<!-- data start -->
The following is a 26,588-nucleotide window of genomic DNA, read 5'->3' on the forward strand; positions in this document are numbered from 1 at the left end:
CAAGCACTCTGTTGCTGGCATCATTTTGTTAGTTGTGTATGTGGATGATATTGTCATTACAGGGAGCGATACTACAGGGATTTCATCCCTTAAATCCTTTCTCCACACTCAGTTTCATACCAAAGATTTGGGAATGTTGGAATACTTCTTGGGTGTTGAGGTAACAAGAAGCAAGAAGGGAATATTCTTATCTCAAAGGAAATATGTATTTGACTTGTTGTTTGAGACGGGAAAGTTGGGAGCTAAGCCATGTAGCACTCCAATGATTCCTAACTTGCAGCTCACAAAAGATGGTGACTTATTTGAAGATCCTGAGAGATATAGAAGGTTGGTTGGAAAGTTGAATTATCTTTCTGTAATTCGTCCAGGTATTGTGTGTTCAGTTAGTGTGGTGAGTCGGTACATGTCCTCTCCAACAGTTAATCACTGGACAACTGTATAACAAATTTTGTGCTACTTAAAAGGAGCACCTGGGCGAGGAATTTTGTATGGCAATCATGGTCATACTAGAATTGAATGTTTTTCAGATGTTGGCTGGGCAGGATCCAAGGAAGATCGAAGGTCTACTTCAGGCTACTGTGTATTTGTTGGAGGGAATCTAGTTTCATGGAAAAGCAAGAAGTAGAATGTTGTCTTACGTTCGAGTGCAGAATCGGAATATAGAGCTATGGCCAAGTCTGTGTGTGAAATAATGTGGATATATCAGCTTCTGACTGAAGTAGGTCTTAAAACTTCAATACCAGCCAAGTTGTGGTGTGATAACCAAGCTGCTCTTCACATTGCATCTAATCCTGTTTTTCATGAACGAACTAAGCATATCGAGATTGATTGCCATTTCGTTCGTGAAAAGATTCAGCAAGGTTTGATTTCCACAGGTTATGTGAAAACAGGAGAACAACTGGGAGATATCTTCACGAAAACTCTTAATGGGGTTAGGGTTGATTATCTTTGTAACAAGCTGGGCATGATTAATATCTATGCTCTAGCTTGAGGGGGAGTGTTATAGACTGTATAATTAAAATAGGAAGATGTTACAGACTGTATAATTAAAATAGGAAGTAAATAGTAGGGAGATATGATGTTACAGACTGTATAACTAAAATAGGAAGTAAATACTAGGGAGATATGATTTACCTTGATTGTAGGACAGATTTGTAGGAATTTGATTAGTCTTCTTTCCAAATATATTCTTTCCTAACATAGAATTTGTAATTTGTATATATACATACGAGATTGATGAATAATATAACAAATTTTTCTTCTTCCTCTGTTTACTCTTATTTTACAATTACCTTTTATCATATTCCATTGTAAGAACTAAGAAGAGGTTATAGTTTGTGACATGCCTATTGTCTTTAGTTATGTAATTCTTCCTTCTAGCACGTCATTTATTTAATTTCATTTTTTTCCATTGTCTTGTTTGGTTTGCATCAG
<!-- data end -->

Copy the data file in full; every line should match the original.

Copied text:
The following is a 26,588-nucleotide window of genomic DNA, read 5'->3' on the forward strand; positions in this document are numbered from 1 at the left end:
CAAGCACTCTGTTGCTGGCATCATTTTGTTAGTTGTGTATGTGGATGATATTGTCATTACAGGGAGCGATACTACAGGGATTTCATCCCTTAAATCCTTTCTCCACACTCAGTTTCATACCAAAGATTTGGGAATGTTGGAATACTTCTTGGGTGTTGAGGTAACAAGAAGCAAGAAGGGAATATTCTTATCTCAAAGGAAATATGTATTTGACTTGTTGTTTGAGACGGGAAAGTTGGGAGCTAAGCCATGTAGCACTCCAATGATTCCTAACTTGCAGCTCACAAAAGATGGTGACTTATTTGAAGATCCTGAGAGATATAGAAGGTTGGTTGGAAAGTTGAATTATCTTTCTGTAATTCGTCCAGGTATTGTGTGTTCAGTTAGTGTGGTGAGTCGGTACATGTCCTCTCCAACAGTTAATCACTGGACAACTGTATAACAAATTTTGTGCTACTTAAAAGGAGCACCTGGGCGAGGAATTTTGTATGGCAATCATGGTCATACTAGAATTGAATGTTTTTCAGATGTTGGCTGGGCAGGATCCAAGGAAGATCGAAGGTCTACTTCAGGCTACTGTGTATTTGTTGGAGGGAATCTAGTTTCATGGAAAAGCAAGAAGTAGAATGTTGTCTTACGTTCGAGTGCAGAATCGGAATATAGAGCTATGGCCAAGTCTGTGTGTGAAATAATGTGGATATATCAGCTTCTGACTGAAGTAGGTCTTAAAACTTCAATACCAGCCAAGTTGTGGTGTGATAACCAAGCTGCTCTTCACATTGCATCTAATCCTGTTTTTCATGAACGAACTAAGCATATCGAGATTGATTGCCATTTCGTTCGTGAAAAGATTCAGCAAGGTTTGATTTCCACAGGTTATGTGAAAACAGGAGAACAACTGGGAGATATCTTCACGAAAACTCTTAATGGGGTTAGGGTTGATTATCTTTGTAACAAGCTGGGCATGATTAATATCTATGCTCTAGCTTGAGGGGGAGTGTTATAGACTGTATAATTAAAATAGGAAGATGTTACAGACTGTATAATTAAAATAGGAAGTAAATAGTAGGGAGATATGATGTTACAGACTGTATAACTAAAATAGGAAGTAAATACTAGGGAGATATGATTTACCTTGATTGTAGGACAGATTTGTAGGAATTTGATTAGTCTTCTTTCCAAATATATTCTTTCCTAACATAGAATTTGTAATTTGTATATATACATACGAGATTGATGAATAATATAACAAATTTTTCTTCTTCCTCTGTTTACTCTTATTTTACAATTACCTTTTATCATATTCCATTGTAAGAACTAAGAAGAGGTTATAGTTTGTGACATGCCTATTGTCTTTAGTTATGTAATTCTTCCTTCTAGCACGTCATTTATTTAATTTCATTTTTTTCCATTGTCTTGTTTGGTTTGCATCAG